Thunderbolts: The Ultimate Collection: Collecting Thunderbolts #110 through 121, this run by Warren Ellis, Mike Deodato Jr. and some fill-in artists really redefined who Norman Osborn is in the modern age. It retroactively became the launching pad for the year-long “Dark Reign” storyline going through all of Marvel Comics in 2008 and 2009. In this, Ellis puts Osborn (sans the Green Goblin mask) as head of a revamped version of the Thunderbolts, now comprised of super villain convicts the government hopes to make a wetworks squad. Ellis really gets to Osborn by going inside his head, harnessing the decades of wackadoo behavior into a riveting character that’s very believable and very frightening.

Spider-Man142Spider-Man: Revenge Of The Green Goblin: This great forgotten classic by Roger Stern and Ron Frenz has a monstrous story where Norman Osborn kidnaps Spider-Man and fills him full of drugs in order to provoke hallucinations and brainwash him over to Osborn’s side. Some gripping work, and a great untethered Norman Osborn.

Peter Parker, Spider-Man: Return Of The Green Goblin: Humberto Ramos has become the defacto Spider-Man artist of our time with his work on Amazing Spider-Man with Dan Slott, but he started long before Slott was even a force in comics. This early 2000s story by Ramos and Paul Jenkins was pitched as the final showdown between Spider-Man and Green Goblin:Peter a man without a father and Norman a man who lost his son (before he came back). After failing in a last-ditch attempt to convince Peter to become his son and heir, Osborn and Parker go at it and tear up some real estate and lives, including paralyzing Flash Thompson. In the final moments the adversaries’ punches don’t matter anymore and it all comes down to a riveting and frank conversation between the two that final puts Osborn over the edge.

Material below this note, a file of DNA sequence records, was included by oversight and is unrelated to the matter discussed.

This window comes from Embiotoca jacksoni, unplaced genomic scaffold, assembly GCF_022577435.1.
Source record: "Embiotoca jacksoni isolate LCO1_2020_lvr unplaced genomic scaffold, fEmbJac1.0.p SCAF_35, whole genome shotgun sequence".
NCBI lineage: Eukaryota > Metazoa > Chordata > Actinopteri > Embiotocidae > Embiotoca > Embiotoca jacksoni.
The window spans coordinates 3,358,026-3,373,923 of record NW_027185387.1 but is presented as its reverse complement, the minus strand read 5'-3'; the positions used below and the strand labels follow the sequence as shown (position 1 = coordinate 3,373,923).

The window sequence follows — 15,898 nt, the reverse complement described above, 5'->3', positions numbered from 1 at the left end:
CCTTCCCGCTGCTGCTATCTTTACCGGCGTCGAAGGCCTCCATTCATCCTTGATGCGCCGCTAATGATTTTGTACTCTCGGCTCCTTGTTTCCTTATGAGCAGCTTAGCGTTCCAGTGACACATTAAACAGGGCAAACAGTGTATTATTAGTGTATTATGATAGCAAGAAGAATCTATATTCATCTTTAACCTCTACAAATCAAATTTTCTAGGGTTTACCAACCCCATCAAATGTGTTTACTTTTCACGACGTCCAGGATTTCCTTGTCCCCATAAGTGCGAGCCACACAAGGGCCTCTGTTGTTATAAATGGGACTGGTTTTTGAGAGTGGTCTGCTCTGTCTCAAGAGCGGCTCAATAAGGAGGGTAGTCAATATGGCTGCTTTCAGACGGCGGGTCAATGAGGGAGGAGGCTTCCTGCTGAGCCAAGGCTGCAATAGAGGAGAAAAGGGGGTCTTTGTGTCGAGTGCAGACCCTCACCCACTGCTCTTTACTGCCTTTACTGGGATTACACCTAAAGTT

1. I hated Ramo’s art when that Peter Parker Spider–man arc came out. Which is funny cause now I love him. I think his style changed a little and so did my taste. Any one else used to hate Ramos but now love him?

    • Hate and love are strong terms, I disliked it when I first saw in one of the Green Goblin stories but after “Big Time” I started to enjoy it. He doesn’t hold a candle to John Romita Jr. IMO tho.

    • I actually used to like him a lot and now I don’t care much for him. I think his style now looks a lot like J. Scott Campbells’, it used to be more unique, and while I like JSC’s style, I don’t like it when it is used by someone else.

    • Never liked his stuff and I still don’t care for it. I’m loving Slotts writing though so I slogg through the Ramos issues…

    • I don’t like Ramos’ style at all.

  2. Norman Osborn is the best Spidey villain put there, (cept when Venom is in the room). His hair is enough to show he’s crazy, it’s always looked like sideways cornrows to me. Some of my favorite stories with him were “ASM:American Son”, “Deadpool: Dark Reign”, and “Dark Avengers”. Maybe “Siege” too, if you consider all of his crazy out of his goes moments together. His best stories are when you see him at his worst, he’s trying to hold it together, he’s got a plan and powers, but he’s just too crazy for his own good. Least that’s how I see him.

  3. Peter Parker return of goblin is one of my favorite Spiderman,stories